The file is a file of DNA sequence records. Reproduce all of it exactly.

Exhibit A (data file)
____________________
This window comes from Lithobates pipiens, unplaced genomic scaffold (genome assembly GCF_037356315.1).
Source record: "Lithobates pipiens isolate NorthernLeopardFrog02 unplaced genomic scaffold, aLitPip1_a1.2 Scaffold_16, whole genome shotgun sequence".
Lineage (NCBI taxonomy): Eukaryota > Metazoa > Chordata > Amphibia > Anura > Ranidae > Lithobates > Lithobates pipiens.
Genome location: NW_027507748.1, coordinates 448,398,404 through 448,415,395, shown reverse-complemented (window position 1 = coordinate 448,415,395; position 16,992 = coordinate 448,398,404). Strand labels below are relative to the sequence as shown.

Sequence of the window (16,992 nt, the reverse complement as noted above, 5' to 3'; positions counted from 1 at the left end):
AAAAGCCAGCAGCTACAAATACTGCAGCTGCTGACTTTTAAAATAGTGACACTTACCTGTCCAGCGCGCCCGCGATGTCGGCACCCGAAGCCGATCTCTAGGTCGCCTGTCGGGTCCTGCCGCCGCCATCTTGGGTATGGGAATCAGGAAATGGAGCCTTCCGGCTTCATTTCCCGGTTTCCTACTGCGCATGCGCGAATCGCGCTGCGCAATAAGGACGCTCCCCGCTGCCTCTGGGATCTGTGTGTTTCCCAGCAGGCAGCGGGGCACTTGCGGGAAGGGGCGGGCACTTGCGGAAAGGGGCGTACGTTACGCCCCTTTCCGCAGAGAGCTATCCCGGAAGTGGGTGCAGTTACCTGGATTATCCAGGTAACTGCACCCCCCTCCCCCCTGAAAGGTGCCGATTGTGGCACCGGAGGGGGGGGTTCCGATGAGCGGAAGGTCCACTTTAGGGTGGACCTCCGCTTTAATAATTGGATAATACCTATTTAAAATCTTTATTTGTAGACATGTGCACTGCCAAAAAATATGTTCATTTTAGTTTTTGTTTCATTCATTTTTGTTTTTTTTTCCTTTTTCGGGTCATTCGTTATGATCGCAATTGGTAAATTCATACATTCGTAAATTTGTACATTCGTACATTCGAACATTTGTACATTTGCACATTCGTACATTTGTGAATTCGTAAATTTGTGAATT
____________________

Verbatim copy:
This window comes from Lithobates pipiens, unplaced genomic scaffold (genome assembly GCF_037356315.1).
Source record: "Lithobates pipiens isolate NorthernLeopardFrog02 unplaced genomic scaffold, aLitPip1_a1.2 Scaffold_16, whole genome shotgun sequence".
Lineage (NCBI taxonomy): Eukaryota > Metazoa > Chordata > Amphibia > Anura > Ranidae > Lithobates > Lithobates pipiens.
Genome location: NW_027507748.1, coordinates 448,398,404 through 448,415,395, shown reverse-complemented (window position 1 = coordinate 448,415,395; position 16,992 = coordinate 448,398,404). Strand labels below are relative to the sequence as shown.

Sequence of the window (16,992 nt, the reverse complement as noted above, 5' to 3'; positions counted from 1 at the left end):
AAAAGCCAGCAGCTACAAATACTGCAGCTGCTGACTTTTAAAATAGTGACACTTACCTGTCCAGCGCGCCCGCGATGTCGGCACCCGAAGCCGATCTCTAGGTCGCCTGTCGGGTCCTGCCGCCGCCATCTTGGGTATGGGAATCAGGAAATGGAGCCTTCCGGCTTCATTTCCCGGTTTCCTACTGCGCATGCGCGAATCGCGCTGCGCAATAAGGACGCTCCCCGCTGCCTCTGGGATCTGTGTGTTTCCCAGCAGGCAGCGGGGCACTTGCGGGAAGGGGCGGGCACTTGCGGAAAGGGGCGTACGTTACGCCCCTTTCCGCAGAGAGCTATCCCGGAAGTGGGTGCAGTTACCTGGATTATCCAGGTAACTGCACCCCCCTCCCCCCTGAAAGGTGCCGATTGTGGCACCGGAGGGGGGGGTTCCGATGAGCGGAAGGTCCACTTTAGGGTGGACCTCCGCTTTAATAATTGGATAATACCTATTTAAAATCTTTATTTGTAGACATGTGCACTGCCAAAAAATATGTTCATTTTAGTTTTTGTTTCATTCATTTTTGTTTTTTTTTCCTTTTTCGGGTCATTCGTTATGATCGCAATTGGTAAATTCATACATTCGTAAATTTGTACATTCGTACATTCGAACATTTGTACATTTGCACATTCGTACATTTGTGAATTCGTAAATTTGTGAATT